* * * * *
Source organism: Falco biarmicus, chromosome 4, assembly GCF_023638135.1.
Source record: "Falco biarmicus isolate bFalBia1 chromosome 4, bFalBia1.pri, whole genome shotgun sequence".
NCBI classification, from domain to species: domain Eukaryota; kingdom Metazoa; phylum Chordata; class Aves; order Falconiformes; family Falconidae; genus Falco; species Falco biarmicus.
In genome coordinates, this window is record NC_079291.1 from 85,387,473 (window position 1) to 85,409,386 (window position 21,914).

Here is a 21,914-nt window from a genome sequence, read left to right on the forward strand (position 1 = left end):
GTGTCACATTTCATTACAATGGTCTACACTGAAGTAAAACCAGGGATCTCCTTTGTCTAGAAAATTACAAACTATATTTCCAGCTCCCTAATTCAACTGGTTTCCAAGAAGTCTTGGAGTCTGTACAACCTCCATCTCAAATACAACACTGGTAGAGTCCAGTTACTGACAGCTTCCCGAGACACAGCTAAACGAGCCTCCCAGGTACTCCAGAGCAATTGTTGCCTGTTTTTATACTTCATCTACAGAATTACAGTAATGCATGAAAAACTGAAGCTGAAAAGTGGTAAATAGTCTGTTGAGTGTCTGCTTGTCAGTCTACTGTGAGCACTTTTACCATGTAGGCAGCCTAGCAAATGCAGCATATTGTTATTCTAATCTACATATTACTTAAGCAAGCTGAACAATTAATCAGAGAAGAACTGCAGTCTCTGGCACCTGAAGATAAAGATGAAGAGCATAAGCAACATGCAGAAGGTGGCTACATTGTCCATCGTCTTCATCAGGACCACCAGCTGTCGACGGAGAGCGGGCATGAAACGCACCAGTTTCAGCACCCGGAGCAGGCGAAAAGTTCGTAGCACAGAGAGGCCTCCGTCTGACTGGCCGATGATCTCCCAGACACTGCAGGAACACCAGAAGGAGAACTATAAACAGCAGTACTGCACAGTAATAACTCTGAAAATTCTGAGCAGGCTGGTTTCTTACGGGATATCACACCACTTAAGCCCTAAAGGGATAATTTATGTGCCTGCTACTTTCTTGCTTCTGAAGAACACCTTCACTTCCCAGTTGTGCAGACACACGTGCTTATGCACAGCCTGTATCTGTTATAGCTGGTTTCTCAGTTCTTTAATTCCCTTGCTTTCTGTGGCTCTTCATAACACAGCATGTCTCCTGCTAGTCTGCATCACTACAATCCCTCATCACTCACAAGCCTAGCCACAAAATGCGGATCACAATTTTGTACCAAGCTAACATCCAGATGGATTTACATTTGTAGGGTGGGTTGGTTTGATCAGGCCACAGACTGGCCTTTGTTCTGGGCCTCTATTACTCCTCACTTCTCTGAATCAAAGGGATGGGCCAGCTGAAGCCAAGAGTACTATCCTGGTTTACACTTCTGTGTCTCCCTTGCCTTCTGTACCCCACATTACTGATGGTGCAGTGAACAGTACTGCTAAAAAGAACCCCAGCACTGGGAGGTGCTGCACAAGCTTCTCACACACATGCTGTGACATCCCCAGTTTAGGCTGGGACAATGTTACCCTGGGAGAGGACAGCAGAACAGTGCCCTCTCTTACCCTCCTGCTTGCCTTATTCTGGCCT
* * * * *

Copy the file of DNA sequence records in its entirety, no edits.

Source organism: Falco biarmicus, chromosome 4, assembly GCF_023638135.1.
Source record: "Falco biarmicus isolate bFalBia1 chromosome 4, bFalBia1.pri, whole genome shotgun sequence".
NCBI classification, from domain to species: domain Eukaryota; kingdom Metazoa; phylum Chordata; class Aves; order Falconiformes; family Falconidae; genus Falco; species Falco biarmicus.
In genome coordinates, this window is record NC_079291.1 from 85,387,473 (window position 1) to 85,409,386 (window position 21,914).

Here is a 21,914-nt window from a genome sequence, read left to right on the forward strand (position 1 = left end):
GTGTCACATTTCATTACAATGGTCTACACTGAAGTAAAACCAGGGATCTCCTTTGTCTAGAAAATTACAAACTATATTTCCAGCTCCCTAATTCAACTGGTTTCCAAGAAGTCTTGGAGTCTGTACAACCTCCATCTCAAATACAACACTGGTAGAGTCCAGTTACTGACAGCTTCCCGAGACACAGCTAAACGAGCCTCCCAGGTACTCCAGAGCAATTGTTGCCTGTTTTTATACTTCATCTACAGAATTACAGTAATGCATGAAAAACTGAAGCTGAAAAGTGGTAAATAGTCTGTTGAGTGTCTGCTTGTCAGTCTACTGTGAGCACTTTTACCATGTAGGCAGCCTAGCAAATGCAGCATATTGTTATTCTAATCTACATATTACTTAAGCAAGCTGAACAATTAATCAGAGAAGAACTGCAGTCTCTGGCACCTGAAGATAAAGATGAAGAGCATAAGCAACATGCAGAAGGTGGCTACATTGTCCATCGTCTTCATCAGGACCACCAGCTGTCGACGGAGAGCGGGCATGAAACGCACCAGTTTCAGCACCCGGAGCAGGCGAAAAGTTCGTAGCACAGAGAGGCCTCCGTCTGACTGGCCGATGATCTCCCAGACACTGCAGGAACACCAGAAGGAGAACTATAAACAGCAGTACTGCACAGTAATAACTCTGAAAATTCTGAGCAGGCTGGTTTCTTACGGGATATCACACCACTTAAGCCCTAAAGGGATAATTTATGTGCCTGCTACTTTCTTGCTTCTGAAGAACACCTTCACTTCCCAGTTGTGCAGACACACGTGCTTATGCACAGCCTGTATCTGTTATAGCTGGTTTCTCAGTTCTTTAATTCCCTTGCTTTCTGTGGCTCTTCATAACACAGCATGTCTCCTGCTAGTCTGCATCACTACAATCCCTCATCACTCACAAGCCTAGCCACAAAATGCGGATCACAATTTTGTACCAAGCTAACATCCAGATGGATTTACATTTGTAGGGTGGGTTGGTTTGATCAGGCCACAGACTGGCCTTTGTTCTGGGCCTCTATTACTCCTCACTTCTCTGAATCAAAGGGATGGGCCAGCTGAAGCCAAGAGTACTATCCTGGTTTACACTTCTGTGTCTCCCTTGCCTTCTGTACCCCACATTACTGATGGTGCAGTGAACAGTACTGCTAAAAAGAACCCCAGCACTGGGAGGTGCTGCACAAGCTTCTCACACACATGCTGTGACATCCCCAGTTTAGGCTGGGACAATGTTACCCTGGGAGAGGACAGCAGAACAGTGCCCTCTCTTACCCTCCTGCTTGCCTTATTCTGGCCT